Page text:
In the end having a family, living in Limavady, working with Oran and the fact Coleraine were competing for trophies regularly was the reason for my move.
I was really disappointed Oran left but nothing can surprise you too much in football. Oran fully deserved his chance in full-time management.
I was just a bit gutted as he was a big influence in me signing again.
Q10. What was it like winning your first senior trophy with Coleraine back in February? Do you think your game has evolved in your latter years?
It was fantastic and great to get over the line. Trophies are hard to come by and some great players have played for Coleraine and never won anything so it was nice to get a trophy in the bag, but I want a few more.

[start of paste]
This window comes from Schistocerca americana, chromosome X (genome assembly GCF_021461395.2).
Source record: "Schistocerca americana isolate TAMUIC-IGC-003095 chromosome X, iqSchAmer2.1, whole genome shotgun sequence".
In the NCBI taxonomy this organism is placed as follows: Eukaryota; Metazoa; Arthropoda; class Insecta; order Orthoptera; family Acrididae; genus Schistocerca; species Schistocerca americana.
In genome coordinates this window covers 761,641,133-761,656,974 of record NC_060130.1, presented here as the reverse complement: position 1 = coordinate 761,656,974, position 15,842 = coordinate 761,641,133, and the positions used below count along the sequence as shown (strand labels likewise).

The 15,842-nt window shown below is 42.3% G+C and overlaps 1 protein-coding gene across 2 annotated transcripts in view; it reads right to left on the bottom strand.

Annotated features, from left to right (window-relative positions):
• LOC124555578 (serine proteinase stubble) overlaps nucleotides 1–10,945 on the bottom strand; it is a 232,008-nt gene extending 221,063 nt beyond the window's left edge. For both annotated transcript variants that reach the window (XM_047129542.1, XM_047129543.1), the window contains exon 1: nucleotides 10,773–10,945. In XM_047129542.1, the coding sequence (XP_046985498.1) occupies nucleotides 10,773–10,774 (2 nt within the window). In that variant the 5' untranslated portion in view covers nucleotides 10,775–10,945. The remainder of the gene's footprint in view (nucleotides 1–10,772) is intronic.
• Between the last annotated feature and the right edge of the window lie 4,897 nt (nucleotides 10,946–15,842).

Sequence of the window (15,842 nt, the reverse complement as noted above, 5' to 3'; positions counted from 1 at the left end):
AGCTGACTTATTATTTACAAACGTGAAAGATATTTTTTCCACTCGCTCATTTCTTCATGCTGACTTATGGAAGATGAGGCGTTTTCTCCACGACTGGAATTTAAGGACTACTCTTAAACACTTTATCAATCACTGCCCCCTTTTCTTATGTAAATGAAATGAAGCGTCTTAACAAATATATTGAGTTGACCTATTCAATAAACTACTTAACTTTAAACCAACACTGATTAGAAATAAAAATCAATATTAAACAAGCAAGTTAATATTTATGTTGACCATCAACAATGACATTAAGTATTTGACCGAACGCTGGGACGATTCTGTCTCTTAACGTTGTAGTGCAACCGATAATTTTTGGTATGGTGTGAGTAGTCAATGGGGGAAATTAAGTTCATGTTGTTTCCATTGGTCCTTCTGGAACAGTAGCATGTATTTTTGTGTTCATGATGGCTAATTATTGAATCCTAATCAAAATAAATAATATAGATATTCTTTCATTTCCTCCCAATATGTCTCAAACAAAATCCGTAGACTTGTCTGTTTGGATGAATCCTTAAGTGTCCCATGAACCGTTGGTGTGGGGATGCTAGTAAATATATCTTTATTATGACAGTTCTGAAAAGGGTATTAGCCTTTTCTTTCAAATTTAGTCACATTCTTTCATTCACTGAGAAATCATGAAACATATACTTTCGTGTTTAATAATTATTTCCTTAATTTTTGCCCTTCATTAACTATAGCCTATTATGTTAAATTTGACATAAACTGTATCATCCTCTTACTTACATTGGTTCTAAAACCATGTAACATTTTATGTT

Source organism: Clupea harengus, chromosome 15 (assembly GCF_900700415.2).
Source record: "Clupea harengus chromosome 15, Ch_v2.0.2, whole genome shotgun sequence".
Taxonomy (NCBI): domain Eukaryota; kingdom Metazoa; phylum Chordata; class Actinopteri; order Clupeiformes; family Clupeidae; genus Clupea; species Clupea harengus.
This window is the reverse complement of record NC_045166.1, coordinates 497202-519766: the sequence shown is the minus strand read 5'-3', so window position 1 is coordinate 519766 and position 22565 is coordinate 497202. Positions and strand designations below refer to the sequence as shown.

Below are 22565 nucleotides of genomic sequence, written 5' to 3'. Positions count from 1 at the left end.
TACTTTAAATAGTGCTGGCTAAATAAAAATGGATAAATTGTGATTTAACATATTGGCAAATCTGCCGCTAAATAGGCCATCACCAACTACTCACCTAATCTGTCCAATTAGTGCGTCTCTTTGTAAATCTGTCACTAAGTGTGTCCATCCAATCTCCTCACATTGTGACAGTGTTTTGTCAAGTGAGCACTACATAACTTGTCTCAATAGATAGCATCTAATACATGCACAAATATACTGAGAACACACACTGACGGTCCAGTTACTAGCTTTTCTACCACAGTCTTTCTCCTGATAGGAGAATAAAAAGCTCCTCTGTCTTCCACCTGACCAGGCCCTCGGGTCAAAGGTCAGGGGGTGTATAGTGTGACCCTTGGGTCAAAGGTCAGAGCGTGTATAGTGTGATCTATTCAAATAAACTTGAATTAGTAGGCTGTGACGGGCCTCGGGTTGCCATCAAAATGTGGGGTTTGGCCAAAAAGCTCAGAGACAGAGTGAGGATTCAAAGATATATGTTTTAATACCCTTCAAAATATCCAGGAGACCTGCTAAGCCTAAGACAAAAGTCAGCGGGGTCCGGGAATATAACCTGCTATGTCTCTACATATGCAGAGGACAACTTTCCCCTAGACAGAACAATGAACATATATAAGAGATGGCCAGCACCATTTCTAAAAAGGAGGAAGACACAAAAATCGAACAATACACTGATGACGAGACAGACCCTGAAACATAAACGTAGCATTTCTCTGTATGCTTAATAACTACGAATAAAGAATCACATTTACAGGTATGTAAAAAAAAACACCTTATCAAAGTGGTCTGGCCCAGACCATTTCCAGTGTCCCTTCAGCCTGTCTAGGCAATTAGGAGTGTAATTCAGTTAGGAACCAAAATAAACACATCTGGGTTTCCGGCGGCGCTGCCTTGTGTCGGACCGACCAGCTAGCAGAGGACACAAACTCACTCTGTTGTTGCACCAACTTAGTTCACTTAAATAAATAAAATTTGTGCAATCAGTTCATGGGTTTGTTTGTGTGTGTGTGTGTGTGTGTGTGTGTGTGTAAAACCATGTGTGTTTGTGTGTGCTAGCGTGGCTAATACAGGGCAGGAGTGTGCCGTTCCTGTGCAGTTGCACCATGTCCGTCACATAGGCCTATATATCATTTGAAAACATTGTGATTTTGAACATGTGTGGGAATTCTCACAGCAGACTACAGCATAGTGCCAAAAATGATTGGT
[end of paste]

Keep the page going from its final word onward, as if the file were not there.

I would say my game is changing slightly, but I still like to do a bit of everything as a midfielder.
I have tended to sit a bit deeper but I think this due to the way we play with lots of attack minded forward players in wide and forward positions it’s important to have that balance in the team and I don’t mind sitting back as long as we win.
Our stats are monitored regularly and I’m covering plenty of ground, maybe just the top speed has dropped a bit!
Q11. Local football has been halted due to the coronavirus and Coleraine have a lot to play for…what would your ideal scenario be once it is safe to return?
Obviously the health situation is more important than anything and it’s out of our control.
From a football perspective only, in an ideal scenario we find a way to complete the season as we have worked so hard to put ourselves in this position, albeit it might take a few months.
As players we will look after ourselves and do things right and wait and see what happens.
Q12. Talk us through your personal situation…you’re married with two children? Is it hard to balance family life with football?
I’ll be married five years in May to Camilla and have two beautiful girls, Eve (4) and Allie (5 months).